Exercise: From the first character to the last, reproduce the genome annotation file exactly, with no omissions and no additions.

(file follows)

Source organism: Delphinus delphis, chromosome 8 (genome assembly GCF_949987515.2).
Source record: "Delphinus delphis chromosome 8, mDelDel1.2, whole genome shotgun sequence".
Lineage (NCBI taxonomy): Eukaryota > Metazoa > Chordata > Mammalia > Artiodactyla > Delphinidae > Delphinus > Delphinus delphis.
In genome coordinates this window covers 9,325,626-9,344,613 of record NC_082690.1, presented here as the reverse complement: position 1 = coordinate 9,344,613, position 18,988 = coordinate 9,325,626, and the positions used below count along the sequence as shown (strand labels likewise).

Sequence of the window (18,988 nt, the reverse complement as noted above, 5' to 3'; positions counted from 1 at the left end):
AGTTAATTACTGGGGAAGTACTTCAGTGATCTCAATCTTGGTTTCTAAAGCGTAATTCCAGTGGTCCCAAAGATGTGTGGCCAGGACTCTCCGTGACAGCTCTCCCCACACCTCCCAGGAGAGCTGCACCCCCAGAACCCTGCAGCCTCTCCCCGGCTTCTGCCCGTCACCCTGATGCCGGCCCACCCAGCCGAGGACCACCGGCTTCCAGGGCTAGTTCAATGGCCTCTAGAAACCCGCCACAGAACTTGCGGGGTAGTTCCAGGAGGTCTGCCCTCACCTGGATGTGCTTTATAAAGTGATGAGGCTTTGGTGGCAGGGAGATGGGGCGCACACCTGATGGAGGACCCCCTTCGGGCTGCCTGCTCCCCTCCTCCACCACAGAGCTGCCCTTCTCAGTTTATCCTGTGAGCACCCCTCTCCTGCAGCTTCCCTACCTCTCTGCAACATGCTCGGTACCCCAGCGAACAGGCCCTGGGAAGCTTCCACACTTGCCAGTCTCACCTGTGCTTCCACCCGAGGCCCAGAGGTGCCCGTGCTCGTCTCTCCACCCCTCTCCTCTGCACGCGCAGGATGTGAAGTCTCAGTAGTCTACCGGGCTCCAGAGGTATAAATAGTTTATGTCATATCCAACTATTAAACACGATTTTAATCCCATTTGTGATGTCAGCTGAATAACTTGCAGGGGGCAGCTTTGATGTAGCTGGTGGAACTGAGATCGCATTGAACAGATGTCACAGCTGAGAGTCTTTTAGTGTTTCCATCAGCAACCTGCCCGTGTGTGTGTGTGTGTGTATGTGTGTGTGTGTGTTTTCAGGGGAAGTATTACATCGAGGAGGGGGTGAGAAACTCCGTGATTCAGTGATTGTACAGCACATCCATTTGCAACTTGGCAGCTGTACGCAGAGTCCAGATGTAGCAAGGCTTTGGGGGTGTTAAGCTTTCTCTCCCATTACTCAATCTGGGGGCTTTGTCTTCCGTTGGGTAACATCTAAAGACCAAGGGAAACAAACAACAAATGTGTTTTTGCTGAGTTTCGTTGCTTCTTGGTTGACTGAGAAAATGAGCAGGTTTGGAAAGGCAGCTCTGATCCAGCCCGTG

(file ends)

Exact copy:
Source organism: Delphinus delphis, chromosome 8 (genome assembly GCF_949987515.2).
Source record: "Delphinus delphis chromosome 8, mDelDel1.2, whole genome shotgun sequence".
Lineage (NCBI taxonomy): Eukaryota > Metazoa > Chordata > Mammalia > Artiodactyla > Delphinidae > Delphinus > Delphinus delphis.
In genome coordinates this window covers 9,325,626-9,344,613 of record NC_082690.1, presented here as the reverse complement: position 1 = coordinate 9,344,613, position 18,988 = coordinate 9,325,626, and the positions used below count along the sequence as shown (strand labels likewise).

Sequence of the window (18,988 nt, the reverse complement as noted above, 5' to 3'; positions counted from 1 at the left end):
AGTTAATTACTGGGGAAGTACTTCAGTGATCTCAATCTTGGTTTCTAAAGCGTAATTCCAGTGGTCCCAAAGATGTGTGGCCAGGACTCTCCGTGACAGCTCTCCCCACACCTCCCAGGAGAGCTGCACCCCCAGAACCCTGCAGCCTCTCCCCGGCTTCTGCCCGTCACCCTGATGCCGGCCCACCCAGCCGAGGACCACCGGCTTCCAGGGCTAGTTCAATGGCCTCTAGAAACCCGCCACAGAACTTGCGGGGTAGTTCCAGGAGGTCTGCCCTCACCTGGATGTGCTTTATAAAGTGATGAGGCTTTGGTGGCAGGGAGATGGGGCGCACACCTGATGGAGGACCCCCTTCGGGCTGCCTGCTCCCCTCCTCCACCACAGAGCTGCCCTTCTCAGTTTATCCTGTGAGCACCCCTCTCCTGCAGCTTCCCTACCTCTCTGCAACATGCTCGGTACCCCAGCGAACAGGCCCTGGGAAGCTTCCACACTTGCCAGTCTCACCTGTGCTTCCACCCGAGGCCCAGAGGTGCCCGTGCTCGTCTCTCCACCCCTCTCCTCTGCACGCGCAGGATGTGAAGTCTCAGTAGTCTACCGGGCTCCAGAGGTATAAATAGTTTATGTCATATCCAACTATTAAACACGATTTTAATCCCATTTGTGATGTCAGCTGAATAACTTGCAGGGGGCAGCTTTGATGTAGCTGGTGGAACTGAGATCGCATTGAACAGATGTCACAGCTGAGAGTCTTTTAGTGTTTCCATCAGCAACCTGCCCGTGTGTGTGTGTGTGTGTATGTGTGTGTGTGTGTTTTCAGGGGAAGTATTACATCGAGGAGGGGGTGAGAAACTCCGTGATTCAGTGATTGTACAGCACATCCATTTGCAACTTGGCAGCTGTACGCAGAGTCCAGATGTAGCAAGGCTTTGGGGGTGTTAAGCTTTCTCTCCCATTACTCAATCTGGGGGCTTTGTCTTCCGTTGGGTAACATCTAAAGACCAAGGGAAACAAACAACAAATGTGTTTTTGCTGAGTTTCGTTGCTTCTTGGTTGACTGAGAAAATGAGCAGGTTTGGAAAGGCAGCTCTGATCCAGCCCGTG